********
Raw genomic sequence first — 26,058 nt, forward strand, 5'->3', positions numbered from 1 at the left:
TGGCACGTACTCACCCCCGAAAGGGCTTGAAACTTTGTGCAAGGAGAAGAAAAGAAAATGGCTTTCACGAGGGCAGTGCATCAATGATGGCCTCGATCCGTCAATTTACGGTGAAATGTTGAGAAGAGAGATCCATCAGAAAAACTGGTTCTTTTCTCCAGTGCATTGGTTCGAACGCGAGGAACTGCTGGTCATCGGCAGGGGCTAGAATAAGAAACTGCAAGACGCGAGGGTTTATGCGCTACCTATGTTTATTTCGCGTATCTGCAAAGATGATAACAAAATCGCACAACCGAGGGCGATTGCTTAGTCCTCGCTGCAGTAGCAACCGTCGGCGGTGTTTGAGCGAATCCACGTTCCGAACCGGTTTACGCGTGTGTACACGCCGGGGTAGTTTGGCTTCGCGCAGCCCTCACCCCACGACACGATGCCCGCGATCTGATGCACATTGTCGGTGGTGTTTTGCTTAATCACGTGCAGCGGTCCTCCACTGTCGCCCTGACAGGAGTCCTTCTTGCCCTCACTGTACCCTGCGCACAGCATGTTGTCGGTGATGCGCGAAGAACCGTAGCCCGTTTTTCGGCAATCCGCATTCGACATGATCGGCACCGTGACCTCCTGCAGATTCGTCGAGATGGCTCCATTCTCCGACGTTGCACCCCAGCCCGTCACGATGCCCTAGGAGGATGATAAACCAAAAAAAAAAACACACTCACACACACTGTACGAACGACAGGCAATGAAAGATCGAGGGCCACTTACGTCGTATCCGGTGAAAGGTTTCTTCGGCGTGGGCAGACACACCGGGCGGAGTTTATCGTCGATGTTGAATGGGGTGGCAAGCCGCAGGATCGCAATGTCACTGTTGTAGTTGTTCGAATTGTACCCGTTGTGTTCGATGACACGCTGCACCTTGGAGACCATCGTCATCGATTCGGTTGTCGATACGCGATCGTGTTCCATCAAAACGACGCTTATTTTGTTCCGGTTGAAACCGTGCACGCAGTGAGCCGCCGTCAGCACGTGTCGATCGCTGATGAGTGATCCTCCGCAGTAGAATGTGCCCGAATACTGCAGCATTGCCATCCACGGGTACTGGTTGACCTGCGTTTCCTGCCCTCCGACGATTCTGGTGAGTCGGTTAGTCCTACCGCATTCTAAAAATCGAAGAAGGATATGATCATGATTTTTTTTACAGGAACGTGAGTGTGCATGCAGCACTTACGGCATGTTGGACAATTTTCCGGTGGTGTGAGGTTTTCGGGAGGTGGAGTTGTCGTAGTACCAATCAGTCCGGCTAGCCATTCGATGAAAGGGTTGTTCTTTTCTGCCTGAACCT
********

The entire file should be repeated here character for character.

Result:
Raw genomic sequence first — 26,058 nt, forward strand, 5'->3', positions numbered from 1 at the left:
TGGCACGTACTCACCCCCGAAAGGGCTTGAAACTTTGTGCAAGGAGAAGAAAAGAAAATGGCTTTCACGAGGGCAGTGCATCAATGATGGCCTCGATCCGTCAATTTACGGTGAAATGTTGAGAAGAGAGATCCATCAGAAAAACTGGTTCTTTTCTCCAGTGCATTGGTTCGAACGCGAGGAACTGCTGGTCATCGGCAGGGGCTAGAATAAGAAACTGCAAGACGCGAGGGTTTATGCGCTACCTATGTTTATTTCGCGTATCTGCAAAGATGATAACAAAATCGCACAACCGAGGGCGATTGCTTAGTCCTCGCTGCAGTAGCAACCGTCGGCGGTGTTTGAGCGAATCCACGTTCCGAACCGGTTTACGCGTGTGTACACGCCGGGGTAGTTTGGCTTCGCGCAGCCCTCACCCCACGACACGATGCCCGCGATCTGATGCACATTGTCGGTGGTGTTTTGCTTAATCACGTGCAGCGGTCCTCCACTGTCGCCCTGACAGGAGTCCTTCTTGCCCTCACTGTACCCTGCGCACAGCATGTTGTCGGTGATGCGCGAAGAACCGTAGCCCGTTTTTCGGCAATCCGCATTCGACATGATCGGCACCGTGACCTCCTGCAGATTCGTCGAGATGGCTCCATTCTCCGACGTTGCACCCCAGCCCGTCACGATGCCCTAGGAGGATGATAAACCAAAAAAAAAAACACACTCACACACACTGTACGAACGACAGGCAATGAAAGATCGAGGGCCACTTACGTCGTATCCGGTGAAAGGTTTCTTCGGCGTGGGCAGACACACCGGGCGGAGTTTATCGTCGATGTTGAATGGGGTGGCAAGCCGCAGGATCGCAATGTCACTGTTGTAGTTGTTCGAATTGTACCCGTTGTGTTCGATGACACGCTGCACCTTGGAGACCATCGTCATCGATTCGGTTGTCGATACGCGATCGTGTTCCATCAAAACGACGCTTATTTTGTTCCGGTTGAAACCGTGCACGCAGTGAGCCGCCGTCAGCACGTGTCGATCGCTGATGAGTGATCCTCCGCAGTAGAATGTGCCCGAATACTGCAGCATTGCCATCCACGGGTACTGGTTGACCTGCGTTTCCTGCCCTCCGACGATTCTGGTGAGTCGGTTAGTCCTACCGCATTCTAAAAATCGAAGAAGGATATGATCATGATTTTTTTTACAGGAACGTGAGTGTGCATGCAGCACTTACGGCATGTTGGACAATTTTCCGGTGGTGTGAGGTTTTCGGGAGGTGGAGTTGTCGTAGTACCAATCAGTCCGGCTAGCCATTCGATGAAAGGGTTGTTCTTTTCTGCCTGAACCT